The answer from the government’s chief scientific adviser Sir Patrick Vallance on Dominic Cummings was actually entirely sensible, if not the one the svengali’s critics might have wanted to hear.
As a civil servant as well as a scientist, Sir Patrick would be unwise to pronounce on the behaviour of Mr Cummings and it was not necessary that he did so.
There is a legitimate reason that other members of the government’s Scientific Advisory Group for Emergencies (SAGE) could sound off, but not Sir Patrick.
It was a legitimate line of questioning to Sir Patrick from journalists, but a legitimate answer too.
He said: “I am a civil servant. I am politically neutral. I don’t want to get involved politics at all.”
It is not as if he doesn’t have enough on his plate to deal with at the moment.
The mystery was why Boris Johnson interposed himself twice before to stop Sir Patrick answering questions on his views on the behaviour of the prime minister’s chief aide.
The prime minister is not known for shielding senior civil servants from difficulty.
Nevertheless, Mr Johnson’s deployment of brute force to ensure Mr Cummings’s survival appears to have succeeded.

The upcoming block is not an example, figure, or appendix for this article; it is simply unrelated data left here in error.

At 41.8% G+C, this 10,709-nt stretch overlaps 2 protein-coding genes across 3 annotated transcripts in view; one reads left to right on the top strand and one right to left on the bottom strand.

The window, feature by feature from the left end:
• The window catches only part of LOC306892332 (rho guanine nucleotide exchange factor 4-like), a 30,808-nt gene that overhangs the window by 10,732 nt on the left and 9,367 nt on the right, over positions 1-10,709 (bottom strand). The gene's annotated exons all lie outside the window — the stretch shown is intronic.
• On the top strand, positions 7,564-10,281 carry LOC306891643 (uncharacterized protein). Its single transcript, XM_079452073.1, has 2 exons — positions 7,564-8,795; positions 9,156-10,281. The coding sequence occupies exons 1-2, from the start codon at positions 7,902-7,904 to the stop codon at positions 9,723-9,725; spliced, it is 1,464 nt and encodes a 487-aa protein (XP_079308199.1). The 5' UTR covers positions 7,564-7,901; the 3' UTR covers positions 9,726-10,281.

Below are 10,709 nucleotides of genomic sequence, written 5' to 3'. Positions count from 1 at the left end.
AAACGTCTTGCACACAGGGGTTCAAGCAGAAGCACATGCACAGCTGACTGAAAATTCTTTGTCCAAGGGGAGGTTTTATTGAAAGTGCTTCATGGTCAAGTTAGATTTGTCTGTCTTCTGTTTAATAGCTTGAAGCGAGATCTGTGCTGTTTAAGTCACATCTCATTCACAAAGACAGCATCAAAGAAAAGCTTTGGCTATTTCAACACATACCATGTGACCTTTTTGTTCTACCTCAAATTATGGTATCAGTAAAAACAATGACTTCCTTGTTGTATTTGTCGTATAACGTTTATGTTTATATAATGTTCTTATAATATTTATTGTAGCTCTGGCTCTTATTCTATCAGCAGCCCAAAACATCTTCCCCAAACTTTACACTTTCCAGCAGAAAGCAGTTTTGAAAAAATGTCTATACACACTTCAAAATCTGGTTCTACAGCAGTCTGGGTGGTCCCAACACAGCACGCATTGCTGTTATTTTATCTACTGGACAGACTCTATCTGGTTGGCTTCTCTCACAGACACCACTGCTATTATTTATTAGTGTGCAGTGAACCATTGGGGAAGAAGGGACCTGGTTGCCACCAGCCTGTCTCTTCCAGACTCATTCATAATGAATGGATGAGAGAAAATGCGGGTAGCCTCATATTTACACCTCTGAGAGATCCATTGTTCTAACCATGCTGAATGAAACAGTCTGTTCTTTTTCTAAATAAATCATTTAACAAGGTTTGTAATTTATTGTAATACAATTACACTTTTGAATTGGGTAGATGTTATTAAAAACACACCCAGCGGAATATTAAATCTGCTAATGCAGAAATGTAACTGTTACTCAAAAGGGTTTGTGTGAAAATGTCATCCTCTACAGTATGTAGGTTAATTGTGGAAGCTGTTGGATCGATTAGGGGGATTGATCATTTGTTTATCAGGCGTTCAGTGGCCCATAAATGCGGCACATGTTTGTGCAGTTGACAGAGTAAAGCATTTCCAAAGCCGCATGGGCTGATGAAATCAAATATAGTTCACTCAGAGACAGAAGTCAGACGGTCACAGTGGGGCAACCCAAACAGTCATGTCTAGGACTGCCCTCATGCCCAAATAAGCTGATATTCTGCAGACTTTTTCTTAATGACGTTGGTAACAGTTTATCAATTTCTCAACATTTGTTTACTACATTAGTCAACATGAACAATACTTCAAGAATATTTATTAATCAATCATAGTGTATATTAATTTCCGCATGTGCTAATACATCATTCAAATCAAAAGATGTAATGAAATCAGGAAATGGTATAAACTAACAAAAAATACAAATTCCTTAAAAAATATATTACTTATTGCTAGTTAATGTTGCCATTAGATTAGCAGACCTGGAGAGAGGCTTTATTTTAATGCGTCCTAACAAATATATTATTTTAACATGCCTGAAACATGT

Unless new and unanticipated facts come to light, this chapter on the affair looks like it is closing for now.
Downing Street instantly decided that the Durham Police statement meant their man was in the clear and he could stay in office.
In truth, the police statement was a lot more murky than that – saying he “might” have broken the rules – and in doing so giving Labour ammunition for the medium to long term.
Also the public now have a recognisable Rasputin to mock and vilify as the font of everything they dislike about Mr Johnson’s government.
Mr Cummings is now a celebrity, and not in a good way.
Perhaps the biggest revelation of the last few days, for Tory MPs as much as the public, is that there is apparently nothing Mr Cummings can do that will ever see him removed from office.
He is untouchable, more so than members of the cabinet who – like one-time chancellor Sajid Javid, now fence sitter on Mr Cummings’s future – saw them stripped of office if they defied his whims.
However, that very sense of being untouchable may in itself become problematic.
It may just become an itch that opponents and Tory critics cannot resist coming back to scratch.
Next week from Monday to Thursday, Dermot Murnaghan will be hosting After the Pandemic: Our New World – a series of special live programmes about what our world will be like once the pandemic is over.
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